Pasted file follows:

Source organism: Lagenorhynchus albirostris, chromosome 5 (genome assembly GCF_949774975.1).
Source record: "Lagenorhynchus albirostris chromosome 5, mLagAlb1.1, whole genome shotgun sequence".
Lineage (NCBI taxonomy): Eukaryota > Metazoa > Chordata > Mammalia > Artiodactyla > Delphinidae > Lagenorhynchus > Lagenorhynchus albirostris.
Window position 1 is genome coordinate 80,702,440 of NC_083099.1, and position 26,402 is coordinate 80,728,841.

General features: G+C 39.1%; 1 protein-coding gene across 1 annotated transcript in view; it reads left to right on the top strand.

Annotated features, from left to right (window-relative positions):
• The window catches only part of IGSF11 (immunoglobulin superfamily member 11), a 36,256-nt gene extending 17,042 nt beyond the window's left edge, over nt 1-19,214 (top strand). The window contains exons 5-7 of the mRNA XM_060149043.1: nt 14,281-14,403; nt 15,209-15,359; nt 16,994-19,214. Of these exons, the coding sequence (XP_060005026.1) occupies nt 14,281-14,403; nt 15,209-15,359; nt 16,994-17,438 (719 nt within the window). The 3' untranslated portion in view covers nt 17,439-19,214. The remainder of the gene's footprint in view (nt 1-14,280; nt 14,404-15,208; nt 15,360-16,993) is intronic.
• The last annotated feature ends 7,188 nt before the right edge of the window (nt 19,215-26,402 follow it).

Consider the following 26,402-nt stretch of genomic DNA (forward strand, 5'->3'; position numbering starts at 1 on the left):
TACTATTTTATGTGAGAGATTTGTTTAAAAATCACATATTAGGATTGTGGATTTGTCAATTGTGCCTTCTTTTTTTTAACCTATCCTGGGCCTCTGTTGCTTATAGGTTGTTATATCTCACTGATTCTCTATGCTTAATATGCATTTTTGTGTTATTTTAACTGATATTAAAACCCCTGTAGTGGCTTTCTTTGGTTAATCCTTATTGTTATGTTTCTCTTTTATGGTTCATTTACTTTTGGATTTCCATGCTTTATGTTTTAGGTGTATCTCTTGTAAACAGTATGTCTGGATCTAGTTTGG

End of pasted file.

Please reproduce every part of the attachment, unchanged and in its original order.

Source organism: Lagenorhynchus albirostris, chromosome 5 (genome assembly GCF_949774975.1).
Source record: "Lagenorhynchus albirostris chromosome 5, mLagAlb1.1, whole genome shotgun sequence".
Lineage (NCBI taxonomy): Eukaryota > Metazoa > Chordata > Mammalia > Artiodactyla > Delphinidae > Lagenorhynchus > Lagenorhynchus albirostris.
Window position 1 is genome coordinate 80,702,440 of NC_083099.1, and position 26,402 is coordinate 80,728,841.

General features: G+C 39.1%; 1 protein-coding gene across 1 annotated transcript in view; it reads left to right on the top strand.

Annotated features, from left to right (window-relative positions):
• The window catches only part of IGSF11 (immunoglobulin superfamily member 11), a 36,256-nt gene extending 17,042 nt beyond the window's left edge, over nt 1-19,214 (top strand). The window contains exons 5-7 of the mRNA XM_060149043.1: nt 14,281-14,403; nt 15,209-15,359; nt 16,994-19,214. Of these exons, the coding sequence (XP_060005026.1) occupies nt 14,281-14,403; nt 15,209-15,359; nt 16,994-17,438 (719 nt within the window). The 3' untranslated portion in view covers nt 17,439-19,214. The remainder of the gene's footprint in view (nt 1-14,280; nt 14,404-15,208; nt 15,360-16,993) is intronic.
• The last annotated feature ends 7,188 nt before the right edge of the window (nt 19,215-26,402 follow it).

Consider the following 26,402-nt stretch of genomic DNA (forward strand, 5'->3'; position numbering starts at 1 on the left):
TACTATTTTATGTGAGAGATTTGTTTAAAAATCACATATTAGGATTGTGGATTTGTCAATTGTGCCTTCTTTTTTTTAACCTATCCTGGGCCTCTGTTGCTTATAGGTTGTTATATCTCACTGATTCTCTATGCTTAATATGCATTTTTGTGTTATTTTAACTGATATTAAAACCCCTGTAGTGGCTTTCTTTGGTTAATCCTTATTGTTATGTTTCTCTTTTATGGTTCATTTACTTTTGGATTTCCATGCTTTATGTTTTAGGTGTATCTCTTGTAAACAGTATGTCTGGATCTAGTTTGG